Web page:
Natural Mosquito Repellent: Garlic
As temperatures rise, so do mosquito populations. You may be considering garlic as a natural mosquito repellant. Although garlic oils and sprays have been found to ward off mosquitoes, the evidence is conflicting. The most effective method of mosquito control involves cultural control. Still, garlic may be worth a try.
There is disagreement among experts about garlic's ability to ward off mosquitoes on plants. According to Colorado State University Extension, garlic oil can kill mosquito larvae. Additionally, garlic sprays made of garlic extract contain sulfurs that are effective against mosquitoes and can keep them out of sprayed areas for several weeks. One problem with using garlic in this way is that it can also repel beneficial insects. University of Kentucky College of Agriculture states there is insufficient evidence showing garlic as an effective repellant. To use store-bought garlic spray, mix 4 to 6 ounces into 1 gallon of water and apply to plants and grass in the evening, using a canister sprayer. Check the product's instructions as they vary by brand. Reapply every three weeks.
Garlic is claimed to work as a natural mosquito repellant on people as well as plants. According to Colorado State University Extension, a mixture of 1 percent garlic oil, beeswax and petroleum jelly rubbed onto arms and legs was shown to prevent mosquito bites for eight hours. Eating garlic in food or taking garlic supplements can also confuse mosquitoes by masking the scent of carbon dioxide and lactic acid that they use to detect hosts. There are no clinical studies that show this definitively. Always check with your doctor before taking a supplement.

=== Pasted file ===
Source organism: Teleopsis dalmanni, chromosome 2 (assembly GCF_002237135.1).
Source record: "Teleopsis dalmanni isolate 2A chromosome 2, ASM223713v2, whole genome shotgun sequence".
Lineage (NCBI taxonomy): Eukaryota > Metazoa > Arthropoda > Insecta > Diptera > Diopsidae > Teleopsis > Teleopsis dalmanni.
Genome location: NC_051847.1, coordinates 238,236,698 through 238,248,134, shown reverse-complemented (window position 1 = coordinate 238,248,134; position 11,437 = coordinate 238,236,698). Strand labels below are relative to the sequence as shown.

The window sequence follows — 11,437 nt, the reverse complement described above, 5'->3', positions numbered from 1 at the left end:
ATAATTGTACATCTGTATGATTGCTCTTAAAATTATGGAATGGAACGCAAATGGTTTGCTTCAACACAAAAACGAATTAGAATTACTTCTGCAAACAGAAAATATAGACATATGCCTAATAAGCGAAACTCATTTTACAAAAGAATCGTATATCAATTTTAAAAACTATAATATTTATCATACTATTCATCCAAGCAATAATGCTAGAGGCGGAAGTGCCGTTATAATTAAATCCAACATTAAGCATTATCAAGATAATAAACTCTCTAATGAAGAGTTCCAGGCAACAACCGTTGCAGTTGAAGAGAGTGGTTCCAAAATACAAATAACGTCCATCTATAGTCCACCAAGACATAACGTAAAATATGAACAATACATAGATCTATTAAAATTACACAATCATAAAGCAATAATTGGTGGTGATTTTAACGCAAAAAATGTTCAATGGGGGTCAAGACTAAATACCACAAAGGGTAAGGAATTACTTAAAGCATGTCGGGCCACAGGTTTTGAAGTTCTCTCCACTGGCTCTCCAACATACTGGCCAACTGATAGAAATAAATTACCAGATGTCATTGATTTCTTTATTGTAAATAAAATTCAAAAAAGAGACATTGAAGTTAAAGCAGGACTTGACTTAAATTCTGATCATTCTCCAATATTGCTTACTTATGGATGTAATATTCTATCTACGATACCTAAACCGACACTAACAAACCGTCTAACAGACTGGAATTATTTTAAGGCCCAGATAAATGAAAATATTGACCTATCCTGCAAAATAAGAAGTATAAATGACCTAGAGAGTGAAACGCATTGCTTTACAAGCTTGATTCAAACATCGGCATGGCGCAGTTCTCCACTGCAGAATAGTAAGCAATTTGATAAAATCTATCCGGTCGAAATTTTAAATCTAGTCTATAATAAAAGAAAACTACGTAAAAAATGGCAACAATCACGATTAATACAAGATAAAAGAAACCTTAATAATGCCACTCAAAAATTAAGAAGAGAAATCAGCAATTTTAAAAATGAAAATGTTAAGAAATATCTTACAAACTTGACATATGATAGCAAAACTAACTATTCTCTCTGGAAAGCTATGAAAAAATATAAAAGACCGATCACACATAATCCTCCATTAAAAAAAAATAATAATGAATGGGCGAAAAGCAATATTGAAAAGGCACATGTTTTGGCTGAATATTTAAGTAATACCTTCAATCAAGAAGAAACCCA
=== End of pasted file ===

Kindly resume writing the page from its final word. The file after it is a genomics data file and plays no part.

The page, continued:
Other Natural Repellants
Some natural repellants may be more effective than garlic or can supplement garlic's effects. Light citronella candles near the area where you want to prevent mosquitoes. Line up several candles within a few feet of the area. Always monitor children around candles. Other natural repellants that can be sprayed on skin include 10 to 25 drops of eucalyptus, peppermint or lemon balm oil mixed with 2 tablespoons vegetable oil and 1 tablespoon aloe vera gel. Shake the mixture in a jar and apply to your skin.
Supplementing garlic with other nonchemical cultural control methods can effectively reduce mosquito populations in your yard. The best thing you can do is to get rid of standing water that mosquitoes use as breeding sites. Common wet spots that attract mosquitoes include bird baths, clogged gutters, poorly maintained swimming pools and backyard ponds. Any part of your yard that fills with water and stays wet can be a problem. Eliminate breeding sites by throwing out any containers in your yard that can gather water. Consider trash cans, buckets, bottoms of flower pots, toys, bottles and cans. Clean your gutters, replace water in bird baths weekly and keep swimming pools clean. Fill in or drain any depressions in your lawn or other areas where standing water accumulates. Avoid over-watering your lawn.